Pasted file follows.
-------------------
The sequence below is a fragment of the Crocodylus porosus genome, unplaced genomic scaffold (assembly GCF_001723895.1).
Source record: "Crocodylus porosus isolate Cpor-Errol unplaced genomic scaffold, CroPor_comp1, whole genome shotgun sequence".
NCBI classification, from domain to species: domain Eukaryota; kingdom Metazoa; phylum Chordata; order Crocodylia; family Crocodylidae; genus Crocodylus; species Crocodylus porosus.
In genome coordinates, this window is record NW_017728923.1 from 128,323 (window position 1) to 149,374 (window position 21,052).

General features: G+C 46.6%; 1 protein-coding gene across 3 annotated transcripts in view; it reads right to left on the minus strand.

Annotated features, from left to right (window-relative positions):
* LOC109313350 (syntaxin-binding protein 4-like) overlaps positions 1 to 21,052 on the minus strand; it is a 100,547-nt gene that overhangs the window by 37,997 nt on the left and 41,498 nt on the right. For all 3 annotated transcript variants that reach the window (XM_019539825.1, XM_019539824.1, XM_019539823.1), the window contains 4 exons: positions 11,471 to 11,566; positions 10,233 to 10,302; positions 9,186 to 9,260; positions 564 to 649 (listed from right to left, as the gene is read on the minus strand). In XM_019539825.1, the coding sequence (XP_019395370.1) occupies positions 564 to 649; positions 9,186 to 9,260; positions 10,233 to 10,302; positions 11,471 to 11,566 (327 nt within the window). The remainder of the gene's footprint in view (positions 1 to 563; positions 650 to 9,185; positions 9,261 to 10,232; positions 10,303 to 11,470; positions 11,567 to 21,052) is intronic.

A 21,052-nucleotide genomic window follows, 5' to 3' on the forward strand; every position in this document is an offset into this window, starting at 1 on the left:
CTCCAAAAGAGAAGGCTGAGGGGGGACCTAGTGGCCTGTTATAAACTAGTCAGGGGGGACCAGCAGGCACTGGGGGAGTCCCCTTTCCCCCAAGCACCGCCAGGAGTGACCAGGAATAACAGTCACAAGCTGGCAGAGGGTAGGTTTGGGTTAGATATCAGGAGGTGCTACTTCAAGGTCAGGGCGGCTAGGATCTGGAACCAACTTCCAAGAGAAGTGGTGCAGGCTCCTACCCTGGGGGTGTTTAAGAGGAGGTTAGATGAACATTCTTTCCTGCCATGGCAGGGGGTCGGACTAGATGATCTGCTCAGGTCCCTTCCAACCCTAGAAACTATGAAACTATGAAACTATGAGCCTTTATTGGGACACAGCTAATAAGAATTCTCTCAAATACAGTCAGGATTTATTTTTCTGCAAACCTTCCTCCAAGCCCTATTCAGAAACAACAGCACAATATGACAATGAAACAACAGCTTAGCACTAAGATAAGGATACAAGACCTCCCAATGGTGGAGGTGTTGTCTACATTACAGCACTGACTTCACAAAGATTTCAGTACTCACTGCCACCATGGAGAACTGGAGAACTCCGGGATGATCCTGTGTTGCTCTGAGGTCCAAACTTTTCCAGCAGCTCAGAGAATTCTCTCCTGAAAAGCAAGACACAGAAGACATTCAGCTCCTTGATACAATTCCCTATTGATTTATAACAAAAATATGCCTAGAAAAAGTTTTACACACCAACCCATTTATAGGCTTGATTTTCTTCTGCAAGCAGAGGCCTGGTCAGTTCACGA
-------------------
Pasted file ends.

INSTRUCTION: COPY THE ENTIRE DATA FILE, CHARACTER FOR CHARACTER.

The sequence below is a fragment of the Crocodylus porosus genome, unplaced genomic scaffold (assembly GCF_001723895.1).
Source record: "Crocodylus porosus isolate Cpor-Errol unplaced genomic scaffold, CroPor_comp1, whole genome shotgun sequence".
NCBI classification, from domain to species: domain Eukaryota; kingdom Metazoa; phylum Chordata; order Crocodylia; family Crocodylidae; genus Crocodylus; species Crocodylus porosus.
In genome coordinates, this window is record NW_017728923.1 from 128,323 (window position 1) to 149,374 (window position 21,052).

General features: G+C 46.6%; 1 protein-coding gene across 3 annotated transcripts in view; it reads right to left on the minus strand.

Annotated features, from left to right (window-relative positions):
* LOC109313350 (syntaxin-binding protein 4-like) overlaps positions 1 to 21,052 on the minus strand; it is a 100,547-nt gene that overhangs the window by 37,997 nt on the left and 41,498 nt on the right. For all 3 annotated transcript variants that reach the window (XM_019539825.1, XM_019539824.1, XM_019539823.1), the window contains 4 exons: positions 11,471 to 11,566; positions 10,233 to 10,302; positions 9,186 to 9,260; positions 564 to 649 (listed from right to left, as the gene is read on the minus strand). In XM_019539825.1, the coding sequence (XP_019395370.1) occupies positions 564 to 649; positions 9,186 to 9,260; positions 10,233 to 10,302; positions 11,471 to 11,566 (327 nt within the window). The remainder of the gene's footprint in view (positions 1 to 563; positions 650 to 9,185; positions 9,261 to 10,232; positions 10,303 to 11,470; positions 11,567 to 21,052) is intronic.

A 21,052-nucleotide genomic window follows, 5' to 3' on the forward strand; every position in this document is an offset into this window, starting at 1 on the left:
CTCCAAAAGAGAAGGCTGAGGGGGGACCTAGTGGCCTGTTATAAACTAGTCAGGGGGGACCAGCAGGCACTGGGGGAGTCCCCTTTCCCCCAAGCACCGCCAGGAGTGACCAGGAATAACAGTCACAAGCTGGCAGAGGGTAGGTTTGGGTTAGATATCAGGAGGTGCTACTTCAAGGTCAGGGCGGCTAGGATCTGGAACCAACTTCCAAGAGAAGTGGTGCAGGCTCCTACCCTGGGGGTGTTTAAGAGGAGGTTAGATGAACATTCTTTCCTGCCATGGCAGGGGGTCGGACTAGATGATCTGCTCAGGTCCCTTCCAACCCTAGAAACTATGAAACTATGAAACTATGAGCCTTTATTGGGACACAGCTAATAAGAATTCTCTCAAATACAGTCAGGATTTATTTTTCTGCAAACCTTCCTCCAAGCCCTATTCAGAAACAACAGCACAATATGACAATGAAACAACAGCTTAGCACTAAGATAAGGATACAAGACCTCCCAATGGTGGAGGTGTTGTCTACATTACAGCACTGACTTCACAAAGATTTCAGTACTCACTGCCACCATGGAGAACTGGAGAACTCCGGGATGATCCTGTGTTGCTCTGAGGTCCAAACTTTTCCAGCAGCTCAGAGAATTCTCTCCTGAAAAGCAAGACACAGAAGACATTCAGCTCCTTGATACAATTCCCTATTGATTTATAACAAAAATATGCCTAGAAAAAGTTTTACACACCAACCCATTTATAGGCTTGATTTTCTTCTGCAAGCAGAGGCCTGGTCAGTTCACGA